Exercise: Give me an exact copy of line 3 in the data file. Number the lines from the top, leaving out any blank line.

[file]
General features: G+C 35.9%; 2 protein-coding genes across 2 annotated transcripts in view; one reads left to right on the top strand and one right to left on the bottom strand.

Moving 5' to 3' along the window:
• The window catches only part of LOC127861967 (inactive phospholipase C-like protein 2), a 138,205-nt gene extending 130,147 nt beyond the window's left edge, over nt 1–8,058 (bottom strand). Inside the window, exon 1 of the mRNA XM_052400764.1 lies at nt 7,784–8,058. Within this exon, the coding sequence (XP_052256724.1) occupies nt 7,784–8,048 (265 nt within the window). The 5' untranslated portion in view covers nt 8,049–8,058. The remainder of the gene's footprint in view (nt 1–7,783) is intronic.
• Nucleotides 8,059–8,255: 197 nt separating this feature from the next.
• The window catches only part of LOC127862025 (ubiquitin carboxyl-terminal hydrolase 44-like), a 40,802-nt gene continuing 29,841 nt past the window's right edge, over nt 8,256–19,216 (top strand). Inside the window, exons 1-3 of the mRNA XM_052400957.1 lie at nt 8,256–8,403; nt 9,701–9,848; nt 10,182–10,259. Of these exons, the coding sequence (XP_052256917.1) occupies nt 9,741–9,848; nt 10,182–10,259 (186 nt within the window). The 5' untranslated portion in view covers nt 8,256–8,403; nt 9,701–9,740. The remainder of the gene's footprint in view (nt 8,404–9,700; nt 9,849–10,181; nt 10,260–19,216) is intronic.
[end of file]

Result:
• The window catches only part of LOC127861967 (inactive phospholipase C-like protein 2), a 138,205-nt gene extending 130,147 nt beyond the window's left edge, over nt 1–8,058 (bottom strand). Inside the window, exon 1 of the mRNA XM_052400764.1 lies at nt 7,784–8,058. Within this exon, the coding sequence (XP_052256724.1) occupies nt 7,784–8,048 (265 nt within the window). The 5' untranslated portion in view covers nt 8,049–8,058. The remainder of the gene's footprint in view (nt 1–7,783) is intronic.